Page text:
Flashbulb flop

No more Kodak moments

Good morning, skilled shutterbugs. This is your Stock Market Rundown for March 14th, 2024. Thanks for hanging out with me, once again. Let’s get into it:

TODAY’S TOP STORY: THE PICTURE OF FAILURE

Kodak used to be an iconic American enterprise. At its peak, it employed 145,000 people. Today, it’s shrunk down to a mere 5,000. How did this once-storied brand fall so far? Managerial bungling, and technological sloth.

In the early days of photography, taking a picture required bulky, complicated cameras operated by specialists in studios. But George Eastman transformed the industry when he founded Eastman Kodak in 1889. He sold Americans portable cameras that made it easy for everyday people to capture “Kodak moments,” from baby’s first birthday to graduation day. 

Ironically, it was a Kodak scientist, Steve Sasson, who invented the first-ever digital camera, in 1975. But the skeptical bosses thought nobody would ever want to look at their pictures on a screen. (Remember, this is before the personal computer was a thing.) 

Sasson continued his work on the digital camera, securing a patent in 1978. But Kodak refused to commercialize it, worried it would eat into high-margin film sales. It was a corporate blunder of historic proportions.

By the time Kodak got around to adopting digital technology in the 2000s, it was too late to catch up with nimbler rivals like Fujifilm. Management tried diversifying into pharmaceuticals, medical testing devices, and even bathroom cleaners, but nothing stuck. After 131 years of continuous operation, Kodak filed for bankruptcy in 2012.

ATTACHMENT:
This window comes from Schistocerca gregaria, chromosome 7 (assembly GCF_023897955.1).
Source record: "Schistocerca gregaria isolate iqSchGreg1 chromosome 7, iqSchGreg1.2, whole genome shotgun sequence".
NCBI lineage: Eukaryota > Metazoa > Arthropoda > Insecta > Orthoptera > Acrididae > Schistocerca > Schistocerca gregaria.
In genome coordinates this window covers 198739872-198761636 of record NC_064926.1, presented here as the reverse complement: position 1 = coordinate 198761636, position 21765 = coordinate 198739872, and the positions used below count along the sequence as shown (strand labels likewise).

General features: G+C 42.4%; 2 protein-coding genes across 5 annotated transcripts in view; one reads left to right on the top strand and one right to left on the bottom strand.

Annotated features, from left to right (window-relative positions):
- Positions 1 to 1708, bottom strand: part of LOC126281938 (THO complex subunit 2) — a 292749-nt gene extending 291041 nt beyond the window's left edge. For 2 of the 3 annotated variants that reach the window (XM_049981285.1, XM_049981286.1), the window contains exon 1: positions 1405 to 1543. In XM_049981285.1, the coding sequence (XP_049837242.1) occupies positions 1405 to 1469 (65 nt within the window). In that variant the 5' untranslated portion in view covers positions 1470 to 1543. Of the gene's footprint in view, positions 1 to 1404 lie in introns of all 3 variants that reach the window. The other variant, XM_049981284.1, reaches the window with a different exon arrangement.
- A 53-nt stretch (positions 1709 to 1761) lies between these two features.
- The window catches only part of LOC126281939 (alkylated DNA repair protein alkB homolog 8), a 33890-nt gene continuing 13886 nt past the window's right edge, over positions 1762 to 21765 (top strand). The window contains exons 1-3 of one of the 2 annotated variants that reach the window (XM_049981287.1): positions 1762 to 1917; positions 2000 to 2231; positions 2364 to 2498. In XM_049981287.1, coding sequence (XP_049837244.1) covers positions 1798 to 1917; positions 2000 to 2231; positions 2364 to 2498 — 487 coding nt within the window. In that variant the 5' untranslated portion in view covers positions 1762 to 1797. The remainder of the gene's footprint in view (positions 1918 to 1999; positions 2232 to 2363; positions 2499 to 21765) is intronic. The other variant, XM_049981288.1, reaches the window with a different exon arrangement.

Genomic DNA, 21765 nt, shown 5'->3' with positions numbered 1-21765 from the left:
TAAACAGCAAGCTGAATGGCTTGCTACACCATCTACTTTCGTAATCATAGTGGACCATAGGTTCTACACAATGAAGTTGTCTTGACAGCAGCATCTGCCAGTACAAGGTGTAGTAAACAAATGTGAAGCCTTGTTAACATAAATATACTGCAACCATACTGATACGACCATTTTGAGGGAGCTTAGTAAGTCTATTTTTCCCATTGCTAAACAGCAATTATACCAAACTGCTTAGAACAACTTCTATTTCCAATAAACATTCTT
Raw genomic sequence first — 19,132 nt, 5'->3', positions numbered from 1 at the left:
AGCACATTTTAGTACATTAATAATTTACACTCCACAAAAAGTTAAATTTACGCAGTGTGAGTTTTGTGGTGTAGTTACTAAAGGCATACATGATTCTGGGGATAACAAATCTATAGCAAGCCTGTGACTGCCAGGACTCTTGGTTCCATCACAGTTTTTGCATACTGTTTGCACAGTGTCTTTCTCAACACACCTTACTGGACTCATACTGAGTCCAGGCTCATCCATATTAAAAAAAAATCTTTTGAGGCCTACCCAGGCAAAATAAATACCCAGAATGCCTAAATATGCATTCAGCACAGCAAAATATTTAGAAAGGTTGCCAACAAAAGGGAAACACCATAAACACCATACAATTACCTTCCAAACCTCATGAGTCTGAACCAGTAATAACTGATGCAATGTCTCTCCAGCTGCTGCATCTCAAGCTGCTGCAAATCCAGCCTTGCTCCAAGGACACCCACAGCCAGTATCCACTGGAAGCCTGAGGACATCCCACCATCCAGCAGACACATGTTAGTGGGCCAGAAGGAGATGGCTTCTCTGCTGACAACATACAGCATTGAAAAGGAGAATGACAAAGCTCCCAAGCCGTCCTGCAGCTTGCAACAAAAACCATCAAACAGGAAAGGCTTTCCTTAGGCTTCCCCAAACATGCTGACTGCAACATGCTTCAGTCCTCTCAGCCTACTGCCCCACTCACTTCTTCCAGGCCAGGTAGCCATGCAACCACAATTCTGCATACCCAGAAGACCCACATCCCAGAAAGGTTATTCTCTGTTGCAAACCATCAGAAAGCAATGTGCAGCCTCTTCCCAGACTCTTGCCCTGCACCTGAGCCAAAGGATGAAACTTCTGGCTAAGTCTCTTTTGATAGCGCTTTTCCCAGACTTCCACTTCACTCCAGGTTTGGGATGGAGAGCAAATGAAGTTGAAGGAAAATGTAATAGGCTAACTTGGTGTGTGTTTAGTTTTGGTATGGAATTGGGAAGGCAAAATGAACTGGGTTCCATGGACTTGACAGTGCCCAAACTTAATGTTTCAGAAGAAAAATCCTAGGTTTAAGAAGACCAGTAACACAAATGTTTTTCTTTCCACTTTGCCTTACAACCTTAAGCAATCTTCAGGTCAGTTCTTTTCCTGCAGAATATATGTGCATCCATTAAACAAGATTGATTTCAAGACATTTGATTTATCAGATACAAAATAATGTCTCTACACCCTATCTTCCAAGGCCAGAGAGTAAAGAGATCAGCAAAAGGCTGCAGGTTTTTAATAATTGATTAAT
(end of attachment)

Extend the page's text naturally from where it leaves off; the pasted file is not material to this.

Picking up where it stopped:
While it re-listed as a public company in 2014, and still sells stuff to the printing and chemicals industries, Kodak is out of the camera business—permanently. Lesson: disrupt yourself, or somebody else will do it for you.

What do you think? Chat with me in the comments:

SO WHAT ELSE IS GOING ON?
  • Healthcare company UnitedHealth handed over a $22 million ransom—paid in Bitcoin, of course—to hackers who encrypted its data. Cybersecurity breaches are the modern-day bank heist, and the blockchain is the getaway car.

  • The staff of Cuba’s top cigar maker, Habanos, must be lighting up Cohibas to celebrate: the company achieved record sales in 2023. I’m guessing their factory doesn’t have too many No Smoking signs.

  • The maker of Tasers beat estimates thanks to demand for its recently-launched Taser 10. The newest model has a range of 45 feet, and can deploy up to ten probes, just in case you need to stun a rampaging elephant.

  • High-end suit maker Hugo Boss warned of a growth slowdown this year. I blame millennials… this is what happens when men wearing yoga pants gets normalized.

Time to hit the pause button for today, dear readers; see you bright and early tomorrow. Yours in capitalism, The Axe

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